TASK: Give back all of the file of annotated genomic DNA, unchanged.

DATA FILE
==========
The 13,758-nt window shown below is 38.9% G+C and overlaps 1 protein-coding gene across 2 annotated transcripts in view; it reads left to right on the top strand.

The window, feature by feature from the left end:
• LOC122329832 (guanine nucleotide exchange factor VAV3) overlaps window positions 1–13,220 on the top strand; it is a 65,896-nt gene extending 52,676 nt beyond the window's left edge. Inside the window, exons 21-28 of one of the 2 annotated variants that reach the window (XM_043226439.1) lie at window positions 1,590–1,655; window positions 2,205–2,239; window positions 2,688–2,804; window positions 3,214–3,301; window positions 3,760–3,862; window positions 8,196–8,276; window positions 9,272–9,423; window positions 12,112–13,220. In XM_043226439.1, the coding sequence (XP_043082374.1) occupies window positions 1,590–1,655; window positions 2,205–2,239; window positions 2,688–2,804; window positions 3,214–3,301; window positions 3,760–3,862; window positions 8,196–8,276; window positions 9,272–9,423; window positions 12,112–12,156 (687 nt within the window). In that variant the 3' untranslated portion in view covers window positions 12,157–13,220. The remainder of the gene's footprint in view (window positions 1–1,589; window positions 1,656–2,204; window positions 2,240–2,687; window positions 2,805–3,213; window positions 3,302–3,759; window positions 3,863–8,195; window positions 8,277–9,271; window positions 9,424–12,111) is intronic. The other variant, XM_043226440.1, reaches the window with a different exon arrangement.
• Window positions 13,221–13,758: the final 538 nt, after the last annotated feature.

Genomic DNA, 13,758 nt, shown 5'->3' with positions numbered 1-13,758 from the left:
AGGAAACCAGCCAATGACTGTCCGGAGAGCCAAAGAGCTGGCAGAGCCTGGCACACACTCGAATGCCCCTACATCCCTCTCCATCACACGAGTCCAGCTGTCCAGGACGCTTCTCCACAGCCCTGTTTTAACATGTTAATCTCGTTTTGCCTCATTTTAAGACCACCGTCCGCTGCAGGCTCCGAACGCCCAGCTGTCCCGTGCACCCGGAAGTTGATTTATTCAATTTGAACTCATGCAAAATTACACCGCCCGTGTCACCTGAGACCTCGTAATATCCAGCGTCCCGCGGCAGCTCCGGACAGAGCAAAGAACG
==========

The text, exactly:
The 13,758-nt window shown below is 38.9% G+C and overlaps 1 protein-coding gene across 2 annotated transcripts in view; it reads left to right on the top strand.

The window, feature by feature from the left end:
• LOC122329832 (guanine nucleotide exchange factor VAV3) overlaps window positions 1–13,220 on the top strand; it is a 65,896-nt gene extending 52,676 nt beyond the window's left edge. Inside the window, exons 21-28 of one of the 2 annotated variants that reach the window (XM_043226439.1) lie at window positions 1,590–1,655; window positions 2,205–2,239; window positions 2,688–2,804; window positions 3,214–3,301; window positions 3,760–3,862; window positions 8,196–8,276; window positions 9,272–9,423; window positions 12,112–13,220. In XM_043226439.1, the coding sequence (XP_043082374.1) occupies window positions 1,590–1,655; window positions 2,205–2,239; window positions 2,688–2,804; window positions 3,214–3,301; window positions 3,760–3,862; window positions 8,196–8,276; window positions 9,272–9,423; window positions 12,112–12,156 (687 nt within the window). In that variant the 3' untranslated portion in view covers window positions 12,157–13,220. The remainder of the gene's footprint in view (window positions 1–1,589; window positions 1,656–2,204; window positions 2,240–2,687; window positions 2,805–3,213; window positions 3,302–3,759; window positions 3,863–8,195; window positions 8,277–9,271; window positions 9,424–12,111) is intronic. The other variant, XM_043226440.1, reaches the window with a different exon arrangement.
• Window positions 13,221–13,758: the final 538 nt, after the last annotated feature.

Genomic DNA, 13,758 nt, shown 5'->3' with positions numbered 1-13,758 from the left:
AGGAAACCAGCCAATGACTGTCCGGAGAGCCAAAGAGCTGGCAGAGCCTGGCACACACTCGAATGCCCCTACATCCCTCTCCATCACACGAGTCCAGCTGTCCAGGACGCTTCTCCACAGCCCTGTTTTAACATGTTAATCTCGTTTTGCCTCATTTTAAGACCACCGTCCGCTGCAGGCTCCGAACGCCCAGCTGTCCCGTGCACCCGGAAGTTGATTTATTCAATTTGAACTCATGCAAAATTACACCGCCCGTGTCACCTGAGACCTCGTAATATCCAGCGTCCCGCGGCAGCTCCGGACAGAGCAAAGAACG